Several state and local leaders invested in Florida’s school choice system seized upon a March Department of Education report detailing charter school academic outcomes and comparing them to district-run schools.
“There is simply no denying that choice works, particularly for minority and low-income students," state education commissioner Richard Corcoran, a strong advocate for charter school expansion, said at the time.
The National Education Policy Center, a University of Colorado-Boulder think tank that examines education research to determine whether reports hold water, has issued a white paper suggesting that readers not draw such deep conclusions.
The reason, author Robert Bifulco of Syracuse University writes, is because the state’s report does little more than provide numbers without any analysis or insight.
“The fact that the report merely presents comparisons required by law without putting any policy ‘spin’ on them might be considered a virtue,” Bifulco stated. “The danger is that the report might encourage erroneous conclusions. The simple comparisons reveal very little about the relative effectiveness of charter schools and still less about other policy questions.”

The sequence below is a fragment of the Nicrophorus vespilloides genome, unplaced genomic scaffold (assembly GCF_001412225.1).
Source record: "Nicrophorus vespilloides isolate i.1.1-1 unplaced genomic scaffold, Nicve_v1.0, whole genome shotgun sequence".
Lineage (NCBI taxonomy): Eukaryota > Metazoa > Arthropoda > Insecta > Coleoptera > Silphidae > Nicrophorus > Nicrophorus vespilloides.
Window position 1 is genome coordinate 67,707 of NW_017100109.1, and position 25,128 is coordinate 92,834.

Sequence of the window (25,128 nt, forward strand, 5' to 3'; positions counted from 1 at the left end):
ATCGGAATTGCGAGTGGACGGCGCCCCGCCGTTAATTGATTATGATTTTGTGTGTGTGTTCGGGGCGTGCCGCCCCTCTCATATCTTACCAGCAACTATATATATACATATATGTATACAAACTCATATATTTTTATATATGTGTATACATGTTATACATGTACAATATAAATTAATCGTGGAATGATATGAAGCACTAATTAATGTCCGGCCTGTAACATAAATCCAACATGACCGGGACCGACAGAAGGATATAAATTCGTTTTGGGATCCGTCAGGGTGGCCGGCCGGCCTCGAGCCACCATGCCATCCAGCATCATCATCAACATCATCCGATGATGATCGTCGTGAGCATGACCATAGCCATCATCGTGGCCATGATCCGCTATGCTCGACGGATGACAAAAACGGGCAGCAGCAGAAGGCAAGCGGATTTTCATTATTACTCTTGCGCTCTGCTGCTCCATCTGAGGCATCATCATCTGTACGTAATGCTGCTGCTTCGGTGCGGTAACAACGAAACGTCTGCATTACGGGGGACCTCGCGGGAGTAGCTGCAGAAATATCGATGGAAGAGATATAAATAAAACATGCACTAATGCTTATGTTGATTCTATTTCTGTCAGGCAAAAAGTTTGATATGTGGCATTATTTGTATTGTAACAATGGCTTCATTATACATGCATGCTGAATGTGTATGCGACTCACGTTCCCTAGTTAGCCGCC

He noted that charter schools might have several effects, both positive and negative. The report simply does not get into enough detail to answer the policy questions that have caused so much debate and dissension in Florida and elsewhere, he suggested.
“At the very least, the report should have clarified the purposes of its comparisons and cautioned against the danger of jumping to unwarranted conclusions,” Bifulco wrote. “An even more ambitious study might have taken on the challenge of exploring whether students in charters are faring better than they might have if the charter option were not available — and why.”